Following a decision made in 2016, the Corporation Tax rate was due to reduce to 17% for the financial year beginning 1 April 2020. However, as indicated within the last few months, it has been confirmed in Budget 2020 that the Corporation Tax main rate for the financial year beginning 1 April 2020 will remain at 19%. Legislation in Finance Bill 2020 will set the rate at 19% for this year and the financial year beginning 1 April 2021.
This is significant for non-resident corporate landlords who, following the changes introduced in Finance Act 2019, will be brought within the scope of corporation tax in respect of the profits of their UK property business from 6 April 2020 (rather than being subject to income tax, which applies for periods prior to 6 April 2020). There was to be a meaningful difference in the tax rates which will apply (the income tax rate is 20% and the corporation tax rate was expected to be 17%). The tax rate differential is now more marginal, and corporate non-resident landlords being brought into corporation tax means that they will be subject to corporate restrictions on the deductibility of interest.
Hybrid and other mismatches
The hybrid mismatch rules, which are aimed at counteracting arrangements that exploit the differences in tax treatments between jurisdictions, impact on a number of real estate clients (particularly funds). Following lobbying by industry bodies, it was announced in the Budget that there will be a consultation (detailed of which are not yet published) on these rules to seek to ensure that the hybrid mismatch rules work proportionately and as intended.
Capital loss restriction
As previously announced, a restriction on the relief for capital losses (for corporation tax purposes) has been introduced from April 2020 so that companies making capital gains will only be able to use carried forward capital losses to offset up to 50% of those gains. The existing £5 million ‘de minimis’ in respect of income losses will apply to income losses and capital losses in aggregate, and on a group basis.
During the consultation on the detailed design of the rules, certain issues were raised, and in the Budget it was announced that changes aimed to resolve some of these issues. These include excluding certain companies in liquidation from the scope of the restriction and allowing the offset of carried-forward capital losses against chargeable gains without restriction during the period of official liquidation. Otherwise such companies would not receive a deduction for commercial losses.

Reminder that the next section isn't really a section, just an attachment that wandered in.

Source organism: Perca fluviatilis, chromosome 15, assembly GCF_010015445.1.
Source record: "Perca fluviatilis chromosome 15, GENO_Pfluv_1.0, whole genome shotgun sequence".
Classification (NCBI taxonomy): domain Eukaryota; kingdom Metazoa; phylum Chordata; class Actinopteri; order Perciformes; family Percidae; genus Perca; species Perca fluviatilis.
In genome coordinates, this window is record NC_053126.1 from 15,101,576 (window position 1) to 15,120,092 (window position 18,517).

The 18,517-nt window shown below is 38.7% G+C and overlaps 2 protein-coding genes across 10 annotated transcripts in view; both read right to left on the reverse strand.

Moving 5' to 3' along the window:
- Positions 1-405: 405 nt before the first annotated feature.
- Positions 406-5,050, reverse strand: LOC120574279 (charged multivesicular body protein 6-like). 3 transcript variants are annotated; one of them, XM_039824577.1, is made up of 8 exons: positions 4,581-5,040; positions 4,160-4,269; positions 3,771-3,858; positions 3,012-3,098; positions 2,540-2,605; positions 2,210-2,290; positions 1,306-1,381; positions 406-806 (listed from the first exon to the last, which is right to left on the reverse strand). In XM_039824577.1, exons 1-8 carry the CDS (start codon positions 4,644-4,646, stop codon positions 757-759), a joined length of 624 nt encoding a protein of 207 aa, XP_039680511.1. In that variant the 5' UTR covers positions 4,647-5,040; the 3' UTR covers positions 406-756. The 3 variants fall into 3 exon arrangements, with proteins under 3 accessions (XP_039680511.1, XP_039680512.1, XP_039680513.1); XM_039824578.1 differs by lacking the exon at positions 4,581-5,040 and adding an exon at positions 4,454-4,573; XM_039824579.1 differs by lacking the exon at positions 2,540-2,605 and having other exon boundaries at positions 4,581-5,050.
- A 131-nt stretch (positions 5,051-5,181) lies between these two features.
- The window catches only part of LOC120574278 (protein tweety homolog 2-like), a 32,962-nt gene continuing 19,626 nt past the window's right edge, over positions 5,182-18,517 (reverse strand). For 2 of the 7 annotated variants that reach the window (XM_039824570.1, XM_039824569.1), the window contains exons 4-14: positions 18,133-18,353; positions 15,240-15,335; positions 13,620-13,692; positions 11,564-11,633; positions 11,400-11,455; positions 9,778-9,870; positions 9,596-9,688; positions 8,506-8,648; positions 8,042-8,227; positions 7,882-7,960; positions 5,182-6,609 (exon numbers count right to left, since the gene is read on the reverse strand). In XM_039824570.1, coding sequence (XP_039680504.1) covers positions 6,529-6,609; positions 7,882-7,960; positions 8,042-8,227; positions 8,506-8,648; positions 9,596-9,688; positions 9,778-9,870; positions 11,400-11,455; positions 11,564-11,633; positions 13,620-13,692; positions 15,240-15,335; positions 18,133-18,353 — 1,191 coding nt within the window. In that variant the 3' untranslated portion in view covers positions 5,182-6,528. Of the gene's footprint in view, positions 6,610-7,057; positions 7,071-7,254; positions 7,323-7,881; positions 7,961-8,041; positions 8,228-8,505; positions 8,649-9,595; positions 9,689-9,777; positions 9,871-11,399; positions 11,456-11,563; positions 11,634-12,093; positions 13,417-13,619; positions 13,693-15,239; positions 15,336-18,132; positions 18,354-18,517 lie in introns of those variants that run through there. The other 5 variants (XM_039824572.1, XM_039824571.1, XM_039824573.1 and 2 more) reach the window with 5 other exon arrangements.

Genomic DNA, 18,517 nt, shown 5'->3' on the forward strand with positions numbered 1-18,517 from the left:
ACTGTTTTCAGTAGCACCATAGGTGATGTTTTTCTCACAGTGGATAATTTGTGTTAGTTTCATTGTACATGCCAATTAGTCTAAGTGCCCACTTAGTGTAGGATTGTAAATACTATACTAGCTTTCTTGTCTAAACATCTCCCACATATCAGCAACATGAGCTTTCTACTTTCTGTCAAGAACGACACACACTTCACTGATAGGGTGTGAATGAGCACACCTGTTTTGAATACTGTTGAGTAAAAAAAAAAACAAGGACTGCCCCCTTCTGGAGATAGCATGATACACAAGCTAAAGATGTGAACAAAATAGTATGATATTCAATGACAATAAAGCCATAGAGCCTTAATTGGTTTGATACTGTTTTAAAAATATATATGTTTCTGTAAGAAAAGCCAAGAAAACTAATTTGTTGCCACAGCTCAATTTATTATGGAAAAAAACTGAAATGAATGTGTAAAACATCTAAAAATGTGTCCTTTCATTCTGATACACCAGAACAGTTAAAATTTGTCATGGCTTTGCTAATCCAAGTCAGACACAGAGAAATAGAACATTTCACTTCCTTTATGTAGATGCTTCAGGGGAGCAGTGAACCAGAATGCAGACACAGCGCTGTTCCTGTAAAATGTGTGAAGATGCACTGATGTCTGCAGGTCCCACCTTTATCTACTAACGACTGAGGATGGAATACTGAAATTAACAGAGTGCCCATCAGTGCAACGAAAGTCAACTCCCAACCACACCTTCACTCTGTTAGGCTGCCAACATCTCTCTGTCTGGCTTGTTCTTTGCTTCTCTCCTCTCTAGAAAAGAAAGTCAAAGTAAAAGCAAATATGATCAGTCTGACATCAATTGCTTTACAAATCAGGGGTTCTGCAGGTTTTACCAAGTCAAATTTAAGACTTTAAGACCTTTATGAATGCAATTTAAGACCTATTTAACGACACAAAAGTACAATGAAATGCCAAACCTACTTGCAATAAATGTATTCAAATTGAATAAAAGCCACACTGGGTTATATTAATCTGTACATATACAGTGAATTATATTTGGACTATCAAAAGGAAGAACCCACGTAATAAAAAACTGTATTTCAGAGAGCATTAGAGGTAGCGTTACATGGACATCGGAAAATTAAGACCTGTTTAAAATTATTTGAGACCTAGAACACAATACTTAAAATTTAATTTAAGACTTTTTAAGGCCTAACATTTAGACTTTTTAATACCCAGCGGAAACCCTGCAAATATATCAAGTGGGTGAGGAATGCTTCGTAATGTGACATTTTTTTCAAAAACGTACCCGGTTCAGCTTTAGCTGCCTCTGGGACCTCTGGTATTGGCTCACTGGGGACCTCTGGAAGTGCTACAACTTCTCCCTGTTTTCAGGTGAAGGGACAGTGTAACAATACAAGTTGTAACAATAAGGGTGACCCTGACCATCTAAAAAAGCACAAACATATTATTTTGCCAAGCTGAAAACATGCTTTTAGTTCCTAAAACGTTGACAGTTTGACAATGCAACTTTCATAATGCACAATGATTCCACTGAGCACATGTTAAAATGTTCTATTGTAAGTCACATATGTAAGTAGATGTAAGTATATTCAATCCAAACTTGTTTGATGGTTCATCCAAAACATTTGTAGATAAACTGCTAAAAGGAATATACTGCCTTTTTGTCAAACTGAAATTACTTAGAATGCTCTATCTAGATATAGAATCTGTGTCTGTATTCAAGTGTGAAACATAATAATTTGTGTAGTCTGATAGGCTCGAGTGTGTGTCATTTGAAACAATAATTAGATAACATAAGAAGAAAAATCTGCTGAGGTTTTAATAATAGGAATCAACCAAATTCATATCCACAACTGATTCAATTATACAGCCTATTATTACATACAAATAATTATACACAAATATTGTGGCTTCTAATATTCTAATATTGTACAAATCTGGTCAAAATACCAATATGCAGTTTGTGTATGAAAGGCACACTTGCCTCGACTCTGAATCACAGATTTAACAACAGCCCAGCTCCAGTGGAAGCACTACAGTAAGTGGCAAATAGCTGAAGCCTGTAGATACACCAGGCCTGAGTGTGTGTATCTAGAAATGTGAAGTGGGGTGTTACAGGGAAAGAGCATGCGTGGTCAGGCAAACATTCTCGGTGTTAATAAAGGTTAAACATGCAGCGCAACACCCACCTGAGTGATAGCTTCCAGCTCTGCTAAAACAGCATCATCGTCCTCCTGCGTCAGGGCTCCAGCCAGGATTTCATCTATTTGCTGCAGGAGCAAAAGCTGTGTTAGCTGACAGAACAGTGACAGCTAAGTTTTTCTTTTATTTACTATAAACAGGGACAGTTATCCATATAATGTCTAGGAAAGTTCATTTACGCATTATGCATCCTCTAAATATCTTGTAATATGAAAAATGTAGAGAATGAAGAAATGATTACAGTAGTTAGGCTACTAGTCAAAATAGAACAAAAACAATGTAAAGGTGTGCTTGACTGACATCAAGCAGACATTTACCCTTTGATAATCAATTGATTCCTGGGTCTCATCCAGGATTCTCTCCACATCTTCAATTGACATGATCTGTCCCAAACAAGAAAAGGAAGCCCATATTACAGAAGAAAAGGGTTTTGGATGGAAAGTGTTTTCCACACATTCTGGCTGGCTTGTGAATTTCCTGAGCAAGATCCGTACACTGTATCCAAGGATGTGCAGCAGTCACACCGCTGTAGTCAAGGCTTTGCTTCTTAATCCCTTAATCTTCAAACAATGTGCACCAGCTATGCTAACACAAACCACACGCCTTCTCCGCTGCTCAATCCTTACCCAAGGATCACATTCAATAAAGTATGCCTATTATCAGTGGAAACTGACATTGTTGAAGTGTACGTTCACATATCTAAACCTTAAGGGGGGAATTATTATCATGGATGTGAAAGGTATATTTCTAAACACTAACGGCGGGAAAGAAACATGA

Since 6 April 2019, gains accruing to non-UK tax resident companies on direct and certain indirect disposals of UK property are subject to UK corporation tax. Such companies will therefore also be subject to this restriction. Companies which have one-day accounting periods purely as a result of chargeable gains will be able to claim to access the full £5 million deductions allowance over a financial year in addition to being able to offset allowable losses against other chargeable gains accruing during the same financial year without restriction.
Other changes in relation to corporate non-resident landlords
Some further changes were announced in the Budget to address a number of administrative and transitional issues, including provisions to allow relief for financing costs incurred within the preceding 7 years where a property rental business commences on or after 6 April 2020.
Structures and Buildings Allowance
In the Budget it was announced that there would be an increase to the annual rate of the Structures and Buildings Allowance (SBA) which will be introduced in Finance Bill 2020. The annual rate will increase from 2% to 3% from 1 April 2020 for corporation tax purposes and 6 April 2020 for income tax purposes.
Review of the UK funds regime
The government has announced that it will undertake a review of the UK’s funds regime during 2020 and will consider, amongst other things, whether there is a case for changes to the tax treatment of companies used by funds to hold assets to make the UK a more attractive location for these companies.
It will also consider the VAT treatment of fund management fees and other aspects of the UK’s funds regime